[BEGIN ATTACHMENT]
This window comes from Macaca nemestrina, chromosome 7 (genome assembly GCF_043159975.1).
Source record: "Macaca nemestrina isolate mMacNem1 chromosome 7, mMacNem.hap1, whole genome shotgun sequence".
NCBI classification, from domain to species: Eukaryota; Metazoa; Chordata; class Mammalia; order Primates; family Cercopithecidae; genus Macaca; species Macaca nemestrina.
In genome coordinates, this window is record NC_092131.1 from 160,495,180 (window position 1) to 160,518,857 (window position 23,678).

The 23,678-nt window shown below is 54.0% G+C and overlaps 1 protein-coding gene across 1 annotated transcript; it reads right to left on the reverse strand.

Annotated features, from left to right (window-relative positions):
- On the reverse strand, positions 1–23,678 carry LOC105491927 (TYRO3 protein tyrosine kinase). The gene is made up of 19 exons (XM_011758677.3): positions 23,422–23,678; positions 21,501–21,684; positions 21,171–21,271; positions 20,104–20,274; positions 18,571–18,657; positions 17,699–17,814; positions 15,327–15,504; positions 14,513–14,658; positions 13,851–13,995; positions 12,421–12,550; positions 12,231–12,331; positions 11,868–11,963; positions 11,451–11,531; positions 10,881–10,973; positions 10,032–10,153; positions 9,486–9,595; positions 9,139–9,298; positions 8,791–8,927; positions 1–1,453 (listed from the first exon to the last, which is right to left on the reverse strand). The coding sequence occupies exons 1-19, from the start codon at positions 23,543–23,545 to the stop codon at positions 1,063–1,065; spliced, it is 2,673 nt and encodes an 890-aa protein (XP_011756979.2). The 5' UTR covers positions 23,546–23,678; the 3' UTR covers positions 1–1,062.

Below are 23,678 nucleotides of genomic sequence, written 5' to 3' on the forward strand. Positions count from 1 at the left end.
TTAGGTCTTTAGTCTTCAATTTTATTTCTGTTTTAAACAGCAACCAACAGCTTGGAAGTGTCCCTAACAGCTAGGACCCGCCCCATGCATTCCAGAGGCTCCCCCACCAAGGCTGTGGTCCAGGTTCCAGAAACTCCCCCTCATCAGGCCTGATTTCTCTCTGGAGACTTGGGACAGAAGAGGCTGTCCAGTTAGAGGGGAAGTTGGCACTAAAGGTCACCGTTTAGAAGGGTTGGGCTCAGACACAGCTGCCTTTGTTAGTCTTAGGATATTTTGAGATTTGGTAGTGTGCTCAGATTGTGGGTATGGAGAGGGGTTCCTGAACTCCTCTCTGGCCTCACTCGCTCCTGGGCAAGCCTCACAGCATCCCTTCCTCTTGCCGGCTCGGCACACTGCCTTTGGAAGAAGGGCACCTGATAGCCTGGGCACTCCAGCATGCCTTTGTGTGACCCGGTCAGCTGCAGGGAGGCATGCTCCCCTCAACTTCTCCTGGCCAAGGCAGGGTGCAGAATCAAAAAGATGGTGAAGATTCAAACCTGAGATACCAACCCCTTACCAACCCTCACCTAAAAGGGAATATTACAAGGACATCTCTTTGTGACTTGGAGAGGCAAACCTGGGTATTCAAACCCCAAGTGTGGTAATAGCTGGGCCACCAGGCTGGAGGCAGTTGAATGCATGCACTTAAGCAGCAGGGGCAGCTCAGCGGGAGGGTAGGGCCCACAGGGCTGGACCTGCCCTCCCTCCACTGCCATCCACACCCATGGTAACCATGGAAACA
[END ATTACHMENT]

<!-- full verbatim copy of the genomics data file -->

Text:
This window comes from Macaca nemestrina, chromosome 7 (genome assembly GCF_043159975.1).
Source record: "Macaca nemestrina isolate mMacNem1 chromosome 7, mMacNem.hap1, whole genome shotgun sequence".
NCBI classification, from domain to species: Eukaryota; Metazoa; Chordata; class Mammalia; order Primates; family Cercopithecidae; genus Macaca; species Macaca nemestrina.
In genome coordinates, this window is record NC_092131.1 from 160,495,180 (window position 1) to 160,518,857 (window position 23,678).

The 23,678-nt window shown below is 54.0% G+C and overlaps 1 protein-coding gene across 1 annotated transcript; it reads right to left on the reverse strand.

Annotated features, from left to right (window-relative positions):
- On the reverse strand, positions 1–23,678 carry LOC105491927 (TYRO3 protein tyrosine kinase). The gene is made up of 19 exons (XM_011758677.3): positions 23,422–23,678; positions 21,501–21,684; positions 21,171–21,271; positions 20,104–20,274; positions 18,571–18,657; positions 17,699–17,814; positions 15,327–15,504; positions 14,513–14,658; positions 13,851–13,995; positions 12,421–12,550; positions 12,231–12,331; positions 11,868–11,963; positions 11,451–11,531; positions 10,881–10,973; positions 10,032–10,153; positions 9,486–9,595; positions 9,139–9,298; positions 8,791–8,927; positions 1–1,453 (listed from the first exon to the last, which is right to left on the reverse strand). The coding sequence occupies exons 1-19, from the start codon at positions 23,543–23,545 to the stop codon at positions 1,063–1,065; spliced, it is 2,673 nt and encodes an 890-aa protein (XP_011756979.2). The 5' UTR covers positions 23,546–23,678; the 3' UTR covers positions 1–1,062.

Below are 23,678 nucleotides of genomic sequence, written 5' to 3' on the forward strand. Positions count from 1 at the left end.
TTAGGTCTTTAGTCTTCAATTTTATTTCTGTTTTAAACAGCAACCAACAGCTTGGAAGTGTCCCTAACAGCTAGGACCCGCCCCATGCATTCCAGAGGCTCCCCCACCAAGGCTGTGGTCCAGGTTCCAGAAACTCCCCCTCATCAGGCCTGATTTCTCTCTGGAGACTTGGGACAGAAGAGGCTGTCCAGTTAGAGGGGAAGTTGGCACTAAAGGTCACCGTTTAGAAGGGTTGGGCTCAGACACAGCTGCCTTTGTTAGTCTTAGGATATTTTGAGATTTGGTAGTGTGCTCAGATTGTGGGTATGGAGAGGGGTTCCTGAACTCCTCTCTGGCCTCACTCGCTCCTGGGCAAGCCTCACAGCATCCCTTCCTCTTGCCGGCTCGGCACACTGCCTTTGGAAGAAGGGCACCTGATAGCCTGGGCACTCCAGCATGCCTTTGTGTGACCCGGTCAGCTGCAGGGAGGCATGCTCCCCTCAACTTCTCCTGGCCAAGGCAGGGTGCAGAATCAAAAAGATGGTGAAGATTCAAACCTGAGATACCAACCCCTTACCAACCCTCACCTAAAAGGGAATATTACAAGGACATCTCTTTGTGACTTGGAGAGGCAAACCTGGGTATTCAAACCCCAAGTGTGGTAATAGCTGGGCCACCAGGCTGGAGGCAGTTGAATGCATGCACTTAAGCAGCAGGGGCAGCTCAGCGGGAGGGTAGGGCCCACAGGGCTGGACCTGCCCTCCCTCCACTGCCATCCACACCCATGGTAACCATGGAAACA